Shelby Countians helping friends and strangers is nothing new, but a new initiative will help feed hungry senior adults within Shelby County.

No one wants to see a child starve, and the community tends to equate food insecurity with kids more than perhaps others equally in need – adult seniors.

“We want to help low-income senior adults,” said Mary Courtney, commercial loan officer for Independence Bank, who is partnering with another type of senior.

As a way to give back to the community, the bank partnered with the senior class of Shelby County High School and Multi-Purpose Community Action Agency to create Seniors Feeding Seniors, a food drive to help this vulnerable population.
“Julie Webb is librarian at SCHS and helped spearhead the project at the high school,” Courtney said. “She asked senior leaders at SCHS to get involved with it. The seniors ran with it.”

Younger seniors
Prior to an SCHS pep rally Friday to announce the senior food drive on March 10, students Perry Allan, school board student representative; Isabella Wiley, president of the senior class; and advisory representatives Dani Roldan, J Patton, Carlee Poore, Sofi Arnold and Paige Boien gave reasons they’re on board. Advisory reps attend meetings every three months then filter information back to their advisories.
“All the teachers in the building have advisories and they are helping us maintain our grades, and making sure we’re being advocated for if we need to talk to another teacher. They help us with defensive learning,” said Carlee Poore.

Paige Boien said the group attended a meeting and decided to help plan the food drive since mid-February. “This is really a good opportunity,” Poore said. “I didn’t realize how big an issue it was within our own community. You see it on the news, but that’s other countries or other states. I never really thought it was that bad in our community.” Some senior adults get meals through Multi-Purpose Community Action Agency, however, that doesn’t cover weekends. Other food sources may be sporadic and seniors may be shut in.

The high school seniors made the drive into a friendly competition in each grade level. “We want to gather as much as we can,” Courtney said. Winners of each advisory will get a pizza party. “This will help students get involved,” she said, and perhaps start a life-long habit of service.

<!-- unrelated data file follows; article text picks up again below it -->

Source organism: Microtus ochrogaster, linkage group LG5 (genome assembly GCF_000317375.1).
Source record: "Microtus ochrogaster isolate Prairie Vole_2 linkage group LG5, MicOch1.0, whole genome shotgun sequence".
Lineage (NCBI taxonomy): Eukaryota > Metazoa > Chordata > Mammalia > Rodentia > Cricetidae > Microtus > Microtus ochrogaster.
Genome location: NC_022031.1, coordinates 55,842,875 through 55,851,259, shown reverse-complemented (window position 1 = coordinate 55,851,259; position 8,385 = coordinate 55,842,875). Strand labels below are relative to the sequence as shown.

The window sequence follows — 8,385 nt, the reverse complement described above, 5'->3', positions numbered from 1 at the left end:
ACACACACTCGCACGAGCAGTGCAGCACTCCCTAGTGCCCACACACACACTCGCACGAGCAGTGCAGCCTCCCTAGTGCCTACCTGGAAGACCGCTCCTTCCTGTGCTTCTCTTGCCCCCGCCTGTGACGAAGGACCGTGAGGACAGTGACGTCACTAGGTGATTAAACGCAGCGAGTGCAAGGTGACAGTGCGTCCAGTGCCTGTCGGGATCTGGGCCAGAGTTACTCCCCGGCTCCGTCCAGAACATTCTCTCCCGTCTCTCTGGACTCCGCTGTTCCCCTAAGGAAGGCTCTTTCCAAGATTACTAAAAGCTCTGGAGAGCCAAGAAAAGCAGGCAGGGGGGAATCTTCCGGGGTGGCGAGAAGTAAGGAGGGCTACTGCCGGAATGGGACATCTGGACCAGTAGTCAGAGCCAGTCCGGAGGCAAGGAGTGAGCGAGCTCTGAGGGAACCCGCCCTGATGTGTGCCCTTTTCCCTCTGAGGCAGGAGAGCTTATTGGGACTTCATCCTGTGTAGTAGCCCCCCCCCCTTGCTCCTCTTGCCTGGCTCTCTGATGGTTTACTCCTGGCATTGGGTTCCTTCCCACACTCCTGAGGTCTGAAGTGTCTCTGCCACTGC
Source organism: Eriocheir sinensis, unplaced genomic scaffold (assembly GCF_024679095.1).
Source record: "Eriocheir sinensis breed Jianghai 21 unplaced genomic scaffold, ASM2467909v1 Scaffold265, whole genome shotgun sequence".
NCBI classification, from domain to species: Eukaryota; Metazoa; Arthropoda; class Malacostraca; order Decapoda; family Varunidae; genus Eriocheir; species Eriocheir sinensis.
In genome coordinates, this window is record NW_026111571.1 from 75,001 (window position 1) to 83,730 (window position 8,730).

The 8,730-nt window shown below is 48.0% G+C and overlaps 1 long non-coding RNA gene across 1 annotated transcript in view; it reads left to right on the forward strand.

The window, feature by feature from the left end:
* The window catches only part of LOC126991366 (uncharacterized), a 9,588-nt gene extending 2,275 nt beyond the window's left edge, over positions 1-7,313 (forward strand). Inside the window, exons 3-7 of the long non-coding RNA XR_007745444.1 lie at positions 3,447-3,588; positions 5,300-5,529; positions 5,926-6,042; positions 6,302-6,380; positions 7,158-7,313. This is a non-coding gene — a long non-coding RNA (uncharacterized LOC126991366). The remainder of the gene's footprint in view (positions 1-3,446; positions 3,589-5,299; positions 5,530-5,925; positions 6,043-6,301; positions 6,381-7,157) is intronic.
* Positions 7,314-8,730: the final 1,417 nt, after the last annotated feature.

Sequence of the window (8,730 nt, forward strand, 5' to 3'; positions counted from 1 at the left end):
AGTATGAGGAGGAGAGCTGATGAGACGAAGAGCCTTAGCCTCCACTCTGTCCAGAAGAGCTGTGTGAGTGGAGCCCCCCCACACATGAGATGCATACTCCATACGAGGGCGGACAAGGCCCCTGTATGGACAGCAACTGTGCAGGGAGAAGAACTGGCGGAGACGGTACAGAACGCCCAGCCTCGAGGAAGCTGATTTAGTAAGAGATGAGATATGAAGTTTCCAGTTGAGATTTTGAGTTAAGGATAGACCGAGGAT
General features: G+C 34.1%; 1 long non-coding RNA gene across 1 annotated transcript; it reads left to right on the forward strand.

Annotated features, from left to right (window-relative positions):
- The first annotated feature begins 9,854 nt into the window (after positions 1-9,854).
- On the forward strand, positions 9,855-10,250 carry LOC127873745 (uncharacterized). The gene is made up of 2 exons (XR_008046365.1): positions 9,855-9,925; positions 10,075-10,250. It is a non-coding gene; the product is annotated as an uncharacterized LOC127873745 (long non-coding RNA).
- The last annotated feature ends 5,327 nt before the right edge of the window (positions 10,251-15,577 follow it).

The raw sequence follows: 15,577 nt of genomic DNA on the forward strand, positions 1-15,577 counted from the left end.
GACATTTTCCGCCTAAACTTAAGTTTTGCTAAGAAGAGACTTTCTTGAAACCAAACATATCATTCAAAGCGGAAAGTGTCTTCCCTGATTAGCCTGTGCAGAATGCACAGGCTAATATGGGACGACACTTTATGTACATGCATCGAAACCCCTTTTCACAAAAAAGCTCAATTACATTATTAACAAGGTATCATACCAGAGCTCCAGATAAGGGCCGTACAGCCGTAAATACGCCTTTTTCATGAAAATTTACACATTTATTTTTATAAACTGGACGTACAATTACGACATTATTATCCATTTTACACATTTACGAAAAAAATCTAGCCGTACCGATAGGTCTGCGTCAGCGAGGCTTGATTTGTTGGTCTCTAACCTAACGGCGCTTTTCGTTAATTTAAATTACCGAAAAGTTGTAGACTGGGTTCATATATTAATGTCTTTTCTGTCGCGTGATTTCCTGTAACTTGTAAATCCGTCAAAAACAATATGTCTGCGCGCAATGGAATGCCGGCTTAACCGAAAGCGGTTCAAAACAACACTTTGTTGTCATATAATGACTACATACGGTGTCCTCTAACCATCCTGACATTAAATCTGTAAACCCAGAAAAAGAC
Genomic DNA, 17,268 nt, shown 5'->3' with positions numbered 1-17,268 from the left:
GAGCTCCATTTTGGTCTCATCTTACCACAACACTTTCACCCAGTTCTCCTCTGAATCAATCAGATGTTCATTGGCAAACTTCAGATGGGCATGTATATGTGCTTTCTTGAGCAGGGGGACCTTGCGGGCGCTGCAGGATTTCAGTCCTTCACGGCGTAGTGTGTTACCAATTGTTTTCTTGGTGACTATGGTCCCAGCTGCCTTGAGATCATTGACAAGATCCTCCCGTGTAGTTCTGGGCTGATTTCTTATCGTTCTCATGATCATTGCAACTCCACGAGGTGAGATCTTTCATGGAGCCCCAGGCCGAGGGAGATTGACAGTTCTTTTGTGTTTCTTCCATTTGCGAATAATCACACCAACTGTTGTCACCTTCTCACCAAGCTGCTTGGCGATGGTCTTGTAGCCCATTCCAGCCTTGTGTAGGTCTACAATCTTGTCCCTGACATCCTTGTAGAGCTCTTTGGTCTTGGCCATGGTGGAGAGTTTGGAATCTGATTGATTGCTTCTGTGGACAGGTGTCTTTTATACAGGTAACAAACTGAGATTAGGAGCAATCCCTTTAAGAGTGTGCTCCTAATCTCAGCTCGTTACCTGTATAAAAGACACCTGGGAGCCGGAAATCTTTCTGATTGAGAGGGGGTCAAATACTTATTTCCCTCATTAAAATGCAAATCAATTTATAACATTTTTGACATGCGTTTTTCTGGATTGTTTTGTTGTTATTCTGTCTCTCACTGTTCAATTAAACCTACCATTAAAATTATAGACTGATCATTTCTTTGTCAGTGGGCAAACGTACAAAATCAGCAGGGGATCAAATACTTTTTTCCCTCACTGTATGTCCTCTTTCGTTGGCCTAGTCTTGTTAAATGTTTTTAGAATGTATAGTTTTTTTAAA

By the first morning of the drive, several items had already been donated. “We started with eight items this morning,” said Allan.
The drive will go through March 30. “Our goal is to raise a thousand items in order to donate to senior citizens in Shelbyville,” said student J.J. Patton.

Independence partnered with MPCAA, who contacted clients to ask permission to deliver to them. “After spring break, we’ll deliver to seniors in the county,” Courtney said.

Courtney wants to include low-income seniors who may not be affiliated with MPCAA and can use suggestions of senior adults in need. “The bank has a commitment and a motto: Here for good,” she said.

Food insecurity is close to Courtney’s heart.

“I’m involved with Farmers Feeding Families, and food insecurity is important to me,” she said.

Food drive requests include peanut butter and cheese crackers in individual packages, apple sauce, fruit cups, granola and cereal bars, and tuna or chicken packages for protein. “These can be snacks or extra meals on days MPCAA doesn’t deliver,” Courtney said.

Move forward
Senior Roldan said this is a new initiative, never done before here.
“We’re kind of like a Guinea pig, Shelby County,” she said. “We’re teaming up with the bank. We have some connections there to be able to do this.”

Roldan said next year, SCHS hopes Collins High School will join their efforts. “We hope to get even more food.”
Wiley said she hopes the community will drop off items in drop boxes at the high school or the bank. “We would like the school board to match whatever we do. Hopefully they’ll be able to match it,” Wiley said, however, the board has not been officially approached yet.

Sofi Arnold said these seniors visited each advisory Monday, March 13.

“We [visited] each grade’s advisory to pass out boxes. We’ll give them a little rundown on the drive and show a video,” said Arnold. “We went over our goal, deadlines, dates and items to bring in, to hype everyone up and get excited about it.”

Boien wants to make SCHS students and the community aware of the need.

“We’re doing Seniors Feeding Seniors because people don’t think about the seniors,” Boien said. “They think about kids who are hungry, but they don’t think about the seniors who aren’t able to go out and get food. They may not have money.”

“The goal for this is in the next couple of years for this to be more than just a school thing, to be a community issue as well,” Patton said.

Folks can drop off food at SCHS at 1701 Frankfort Rd. or Independence Bank at 65 Mack Walters Rd. in Village Plaza, during the day. Call the bank at 502-487-5220 for more information.

Published The Sentinel-News, Tammy Shaw
March 15, 2023